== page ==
As school security is pushed into the spotlight following the deadly shooting last week at a Florida high school, new data from the New Jersey Department of Education show some South Jersey schools are leading the state in violent incidents. But school districts say the data don’t tell the whole story.
“Now that I’m well into my second year in Somers Point, I can tell you that reports like this can be misleading because the numbers, which in this case are from the ‘16-17 school year, don’t always reflect what’s truly going on in our schools,” said Interim Superintendent Thomas Baruffi.
The state requires New Jersey schools to report all incidents of bullying, violence, vandalism and substance abuse that happen on school grounds, as well as any bullying reported that occurred outside of school. That data is entered into a system called Electronic Violence and Vandalism Reporting System, or EVVRS, and each year it is compiled into an annual report. After that, it’s up to districts to take that information and apply it internally.
Baruffi said Somers Point Schools have used the data to create programs to address behavior.
As part of its school performance reports, the Department of Education on Feb. 16 released 2016-17 violence and vandalism data on a school, district and state level. The Jordan Road School in Somers Point had seven weapons reported in the 2016-17 school year — the sixth highest in the state — but Baruffi said that was in one incident, which was addressed.
“Overall, the district has made great strides toward addressing behavior issues,” Baruffi said, including the development of a one-to-one mentoring program and the implementation of a program called Time To Teach. “The results have been outstanding.”
He said detention numbers are down significantly this year at the Jordan Road School and there has not been a single weapons incident.
Absegami High School in Galloway Township, part of the Greater Egg Harbor Regional High School District, was rated third in the state for weapons being brought in at 10 in the 2016-17 school year. Two of those incidents sent the school into lockdown.
Greater Egg Harbor Regional Superintendent John Keenan said the weapons incidents reported in the 2016-17 school year included one gun, scissors, a fishing knife and a few pocket knives. Keenan said more goes into a school than what statistics show. He said Absegami has a positive school cultures and the students are civically engaged.
“Our students feel safe. Last year, when we did discover a gun at school, our attendance rate was the same the day after the incident as it was the day before the incident. That speaks volumes,” Keenan said.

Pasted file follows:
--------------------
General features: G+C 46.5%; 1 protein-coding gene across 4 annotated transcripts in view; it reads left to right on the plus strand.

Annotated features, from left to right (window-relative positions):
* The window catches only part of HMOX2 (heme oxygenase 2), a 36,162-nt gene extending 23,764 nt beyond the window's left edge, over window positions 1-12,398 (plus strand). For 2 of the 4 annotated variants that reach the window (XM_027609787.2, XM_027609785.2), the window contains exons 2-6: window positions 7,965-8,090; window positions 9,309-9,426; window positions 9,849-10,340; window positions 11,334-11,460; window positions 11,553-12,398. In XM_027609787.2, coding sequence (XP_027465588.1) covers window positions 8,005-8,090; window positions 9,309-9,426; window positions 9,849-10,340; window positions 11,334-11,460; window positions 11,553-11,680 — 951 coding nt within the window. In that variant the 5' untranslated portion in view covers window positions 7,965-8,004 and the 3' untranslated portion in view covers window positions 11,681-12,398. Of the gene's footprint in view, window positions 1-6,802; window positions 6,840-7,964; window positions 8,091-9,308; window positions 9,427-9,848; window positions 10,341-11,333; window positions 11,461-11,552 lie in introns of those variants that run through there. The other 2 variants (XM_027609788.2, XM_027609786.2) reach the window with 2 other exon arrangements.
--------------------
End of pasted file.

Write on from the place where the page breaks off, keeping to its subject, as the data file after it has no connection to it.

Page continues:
He said some of the incidents seemed like legitimate accidents, but the district still reported it. Keenan said other schools may not be as meticulous, which can skew the data.
“This makes our school seem less safe or having more weapons than others,” he said.
The Commercial Township School District had 11 total unique incidents at each its two schools last year, and seven incidents of violence at each school. Superintendent Dan Dooley said the district uses the data to strengthen social and emotional character development programs and increase support for guidance.
“That’s how we build our program,” Dooley said. “For instance, if we have violence at the Port Norris School, there’s only 165 kids, if we have seven incidents of violence, that’s pretty significant.”
He said the district is focusing this year on teaching conflict resolution skills to students in response to the data.
“I do find that it is useful, because not only does it force you to look at your specific areas of focus, but also to compare yourself to other schools,” Dooley said.
While schools continue to tackle violence from the inside, other organizations are doing their part.
Last month, the Stockton University Southern Regional Institute and Educational Technology Training Center hosted a workshop on trauma and its connection to classroom behavior, open to not only educators but also the community.
Patricia Weeks, coordinator of the Atlantic County Traumatic Loss Coalition for Youth and director of the Stockton University Southern Regional Institute, said the program had been planned well in advance of the recent Florida school shooting as professional development for educators.
“We can’t just rely on schools to come up with the ideas themselves,” Weeks said.
Perry Mays is the founder of the Coalition for a Safe Community in Atlantic County. The program was created as a way to get guns out of the hands of kids, but has evolved into a youth-outreach program.
Mays takes his program into communities to help youths find alternatives to violent activities. The coalition hosts a summer photography program for inner-city youth, as well as a farming program for children in Egg Harbor City, among its many initiatives.
“Our intention is to talk to kids at a very young age about safety and prevention,” Mays said. “These programs are designed to encourage kids to see there are other activities in our communities other than guns.”